Being able to recognize a separation between a job and living a fulfilling life is essential to improving one’s wellbeing — both physically and mentally. Work-life balance is not something everyone can accomplish and often requires something significant to alter their mindset and perception of what is important. Psychologists are able to work with clients to recognize how it is important to live a life that includes time for family, friends, work, exercise, leisure, and adequate sleep.
Those who lack work-life balance often bring work home, struggle with insomnia, cancel plans because of their other obligations, and tend to have a short temper. Concentrating the majority of energy on work can also cause people to suffer from severe tension headaches, upset stomachs, and an increase of caffeine and alcohol use.
Therapy can help restore someone's work-life balance. Therapists who specialize in balancing work and life encourage clients to look at their situation, identify any stressors, and formulate a plan to prioritize their time. By making certain modifications, someone is more likely to feel energetic, capable, organized, and have a positive outlook on life. Clients learn that the fundamentals to successfully balancing work and a personal life are based on being satisfied and happy with employment, making healthy decisions, managing time, and practicing self-awareness. A good work-life balance means creating harmony between different aspects of life. Essentially, this means any benefits gained from each aspect can support and strengthen the others.
A licensed therapist can teach clients the importance of setting limits and boundaries with others, how to review and reset life and career goals, how to purposely schedule both personal and social time, and how to ask for help. Therapists may also incorporate one’s partner’s perspective on certain goals and boundaries. They may have to alleviate ongoing arguments and help both partners figure out what matters most and how to incorporate those things into their lives.
While it’s true that the demands of one’s personal life tend to interfere with work in this society, there is a common attitude that seems to imply that work and life are opposites. Work is an important part of life. Work that is meaningful and enjoyable can create a sense of wellbeing as well as financial support. In fact, its positive affects contribute to good mental health.
Work provides someone with an activity and a daily structure, a sense of meaning and purpose, a sense of community, and financial independence. But taken to the extreme, work can deplete someone’s life and lead to stress and burnout. Isolated working conditions, psychological demands, lack of rewards for effort, job insecurity, and a lack of control in the job can cause stress and worsen mental health issues.
Stress is the biggest factor in causing disruption in life, and if possible should be avoided. A small amount of stress can be helpful and cause increased alertness, energy and productivity. But living on adrenaline can only be effective for a short time. If the pressure goes on for too long or becomes greater than one’s ability to cope, it drains physical and mental resources and causes a state of emotional and physical exhaustion. Long-term stress affects concentration, mood, and personal relationships, and is detrimental to how someone performs at work. It also weakens the immune system and causes numerous health concerns to arise later in life.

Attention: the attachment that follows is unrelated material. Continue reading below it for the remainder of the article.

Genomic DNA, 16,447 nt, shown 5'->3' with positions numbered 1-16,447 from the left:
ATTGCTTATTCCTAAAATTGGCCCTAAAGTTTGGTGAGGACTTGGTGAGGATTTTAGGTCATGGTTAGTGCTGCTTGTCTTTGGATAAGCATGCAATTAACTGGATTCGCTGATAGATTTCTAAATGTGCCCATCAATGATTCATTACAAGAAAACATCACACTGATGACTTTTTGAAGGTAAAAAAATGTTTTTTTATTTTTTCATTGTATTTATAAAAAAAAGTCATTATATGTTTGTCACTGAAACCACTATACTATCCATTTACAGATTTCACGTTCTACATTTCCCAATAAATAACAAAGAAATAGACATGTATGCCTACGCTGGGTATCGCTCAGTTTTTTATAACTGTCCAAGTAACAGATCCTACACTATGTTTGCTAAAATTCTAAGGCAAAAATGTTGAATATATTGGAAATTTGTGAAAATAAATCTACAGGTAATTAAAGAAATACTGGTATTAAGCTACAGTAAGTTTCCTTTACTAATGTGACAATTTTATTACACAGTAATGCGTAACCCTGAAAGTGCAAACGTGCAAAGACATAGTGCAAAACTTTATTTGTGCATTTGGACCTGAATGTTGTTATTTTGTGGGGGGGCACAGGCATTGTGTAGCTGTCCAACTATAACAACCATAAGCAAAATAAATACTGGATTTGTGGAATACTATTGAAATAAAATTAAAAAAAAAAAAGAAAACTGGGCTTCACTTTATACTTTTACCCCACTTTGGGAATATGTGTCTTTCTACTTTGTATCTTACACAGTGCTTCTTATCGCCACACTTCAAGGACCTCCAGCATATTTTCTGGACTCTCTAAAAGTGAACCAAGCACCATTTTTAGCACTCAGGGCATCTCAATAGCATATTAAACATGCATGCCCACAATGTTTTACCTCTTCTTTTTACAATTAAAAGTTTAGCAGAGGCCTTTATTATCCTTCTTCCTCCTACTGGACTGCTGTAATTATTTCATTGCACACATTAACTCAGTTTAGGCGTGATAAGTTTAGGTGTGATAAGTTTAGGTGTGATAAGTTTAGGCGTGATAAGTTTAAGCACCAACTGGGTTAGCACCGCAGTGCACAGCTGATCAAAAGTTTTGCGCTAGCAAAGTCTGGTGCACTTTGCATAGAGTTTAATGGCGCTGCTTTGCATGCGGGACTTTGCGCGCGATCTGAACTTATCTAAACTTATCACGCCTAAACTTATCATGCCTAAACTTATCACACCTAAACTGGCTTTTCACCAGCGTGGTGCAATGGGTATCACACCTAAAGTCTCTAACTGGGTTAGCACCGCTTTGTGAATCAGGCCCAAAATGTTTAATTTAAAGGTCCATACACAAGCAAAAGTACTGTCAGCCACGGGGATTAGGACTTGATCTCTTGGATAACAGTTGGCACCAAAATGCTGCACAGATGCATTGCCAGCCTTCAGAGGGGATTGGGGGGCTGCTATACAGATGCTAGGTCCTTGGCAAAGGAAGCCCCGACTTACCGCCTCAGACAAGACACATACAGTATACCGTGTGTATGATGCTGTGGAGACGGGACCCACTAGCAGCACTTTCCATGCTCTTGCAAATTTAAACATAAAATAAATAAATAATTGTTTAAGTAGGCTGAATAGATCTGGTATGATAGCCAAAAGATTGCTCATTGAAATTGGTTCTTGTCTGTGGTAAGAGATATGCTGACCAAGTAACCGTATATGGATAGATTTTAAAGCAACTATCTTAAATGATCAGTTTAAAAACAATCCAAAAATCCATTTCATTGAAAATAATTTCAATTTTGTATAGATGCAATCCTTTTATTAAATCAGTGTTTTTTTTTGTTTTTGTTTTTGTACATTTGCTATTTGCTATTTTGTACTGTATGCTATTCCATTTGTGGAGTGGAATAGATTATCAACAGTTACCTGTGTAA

With this in mind, setting boundaries between work and home and knowing what the limitations are is important to one’s wellbeing.
Recognizing a work-life imbalance exists can be difficult. Our ability to justify and rationalize what we should be doing can cloud our judgment. By practicing a handful of techniques, it is possible for everyone to achieve a work-life balance.
Tips for Work-Life Balance
- Set manageable goals each day and create a “To Do” list to stay on task.
- Be efficient with your time at work and don’t procrastinate or get preoccupied with spending too much time doing busy work.
- Ask for flexibility in scheduling. It allows for increased productivity.
- Take small breaks throughout the day to clear the mind and reduce stress.
- Tune in. Studies show that listening to music at work fosters concentration, reduces stress and anxiety, and stimulates creativity.
- Communicate effectively and be honest when someone can help or when a project or task becomes overwhelming.
- Give yourself a break. No one is perfect and all people can do is their best.
- Unplug. The same technology that makes it so easy for workers to do their jobs flexibly can also cause burnout when used all of the time.
- Divide responsibilities at home and evenly distribute tasks to avoid getting behind.
- Learn to say “NO” when feeling stressed or exhausted.
- Make time for friends and family to create a strong support system when life spirals out of control.
- Stay active and treat the body right. Regular exercise, adequate sleep, and a healthy diet boost the immune system and are proven to reduce stress, symptoms of depression, and anxiety.